They would have taken his service weapon, too. He had to lie to keep it. They nearly treated him like a suspect. They would have stood him against the wall and forced him to spread his legs for a pat down. “I’m a detective lieutenant!”

  Six detectives from Intel Division, five guys and one gal, people who knew him well, had all gone out to North Bergen. Two detectives and four uniforms from North Bergen PD came along. All by itself, Intel Division was bigger than North Bergen’s entire police department, but everything was done formally; every protocol was observed. There was nothing there. Just a soggy warehouse.

  Suspended. Investigation pending.

  Owen drove out to Lake Success and pulled up to the curb. For a long time, he sat there staring at Mike and Shelley’s new house from the car. They were supposed to be his friends. Now they’re protecting Callie and the boys from me, he wondered? Why? How did that ever happen?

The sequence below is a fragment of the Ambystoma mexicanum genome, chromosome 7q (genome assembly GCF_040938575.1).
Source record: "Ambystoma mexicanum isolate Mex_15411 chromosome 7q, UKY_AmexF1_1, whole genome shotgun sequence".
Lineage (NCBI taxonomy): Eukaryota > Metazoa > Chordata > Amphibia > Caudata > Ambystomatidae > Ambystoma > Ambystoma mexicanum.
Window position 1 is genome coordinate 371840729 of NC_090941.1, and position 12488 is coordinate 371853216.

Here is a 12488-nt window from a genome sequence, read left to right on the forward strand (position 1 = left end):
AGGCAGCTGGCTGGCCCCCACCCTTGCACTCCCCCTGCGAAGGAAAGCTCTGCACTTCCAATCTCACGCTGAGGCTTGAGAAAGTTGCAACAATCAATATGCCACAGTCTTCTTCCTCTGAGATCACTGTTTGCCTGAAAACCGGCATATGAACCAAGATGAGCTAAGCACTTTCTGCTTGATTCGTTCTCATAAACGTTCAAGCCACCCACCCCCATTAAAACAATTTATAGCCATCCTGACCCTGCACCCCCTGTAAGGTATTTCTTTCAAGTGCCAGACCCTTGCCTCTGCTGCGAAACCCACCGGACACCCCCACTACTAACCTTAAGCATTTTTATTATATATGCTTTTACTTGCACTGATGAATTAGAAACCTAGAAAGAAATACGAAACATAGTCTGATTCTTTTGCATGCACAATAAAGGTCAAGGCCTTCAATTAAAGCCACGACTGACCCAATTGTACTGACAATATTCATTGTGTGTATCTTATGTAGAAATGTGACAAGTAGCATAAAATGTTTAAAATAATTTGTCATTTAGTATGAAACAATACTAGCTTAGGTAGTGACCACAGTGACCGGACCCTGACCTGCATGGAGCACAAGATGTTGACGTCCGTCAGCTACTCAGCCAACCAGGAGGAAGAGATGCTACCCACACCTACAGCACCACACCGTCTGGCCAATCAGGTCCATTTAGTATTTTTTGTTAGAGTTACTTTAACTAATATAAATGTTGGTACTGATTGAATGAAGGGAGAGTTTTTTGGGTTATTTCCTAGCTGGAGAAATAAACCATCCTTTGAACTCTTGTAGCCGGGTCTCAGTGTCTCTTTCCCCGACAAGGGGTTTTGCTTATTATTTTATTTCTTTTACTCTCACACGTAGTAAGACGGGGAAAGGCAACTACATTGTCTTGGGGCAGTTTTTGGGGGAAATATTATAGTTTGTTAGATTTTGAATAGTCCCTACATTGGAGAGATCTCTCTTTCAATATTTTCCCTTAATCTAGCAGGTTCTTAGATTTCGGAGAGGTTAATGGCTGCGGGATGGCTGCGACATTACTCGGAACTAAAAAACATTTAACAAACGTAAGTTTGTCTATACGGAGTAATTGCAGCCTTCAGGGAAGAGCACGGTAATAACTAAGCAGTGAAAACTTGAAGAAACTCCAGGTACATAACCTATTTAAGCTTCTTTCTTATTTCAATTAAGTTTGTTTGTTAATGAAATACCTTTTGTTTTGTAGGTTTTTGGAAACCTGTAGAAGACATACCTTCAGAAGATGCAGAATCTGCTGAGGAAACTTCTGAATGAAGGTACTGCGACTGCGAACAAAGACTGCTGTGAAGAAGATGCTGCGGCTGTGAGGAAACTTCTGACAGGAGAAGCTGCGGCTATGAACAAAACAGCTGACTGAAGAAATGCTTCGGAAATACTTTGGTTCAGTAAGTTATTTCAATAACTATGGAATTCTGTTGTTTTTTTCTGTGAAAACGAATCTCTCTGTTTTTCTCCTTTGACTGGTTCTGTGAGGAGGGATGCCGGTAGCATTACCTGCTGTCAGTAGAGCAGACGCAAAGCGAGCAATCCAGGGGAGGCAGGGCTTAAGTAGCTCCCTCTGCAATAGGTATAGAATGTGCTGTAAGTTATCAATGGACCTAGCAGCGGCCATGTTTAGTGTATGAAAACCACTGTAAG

He didn’t have a plan; he only knew that his family was inside. His family, not theirs. Shelley putting herself in the middle and Mike letting her coach Callie without saying a word. What was that about?

  Owen wasn’t seeing a dark house. He wasn’t thinking about the time, four o’clock in the morning. Callie and Liam and Casey were close enough that he could reach out and have them in his arms.

  A few minutes were all he was going to ask for—just a chance.

  He walked along the side yard to the back door. He could see the red light on the security system. He knew their old code by heart. He figured he would take the key from under the mat, enter the code, and go in. Not bother Mike and Shelley. He wasn’t coming to see the two of them.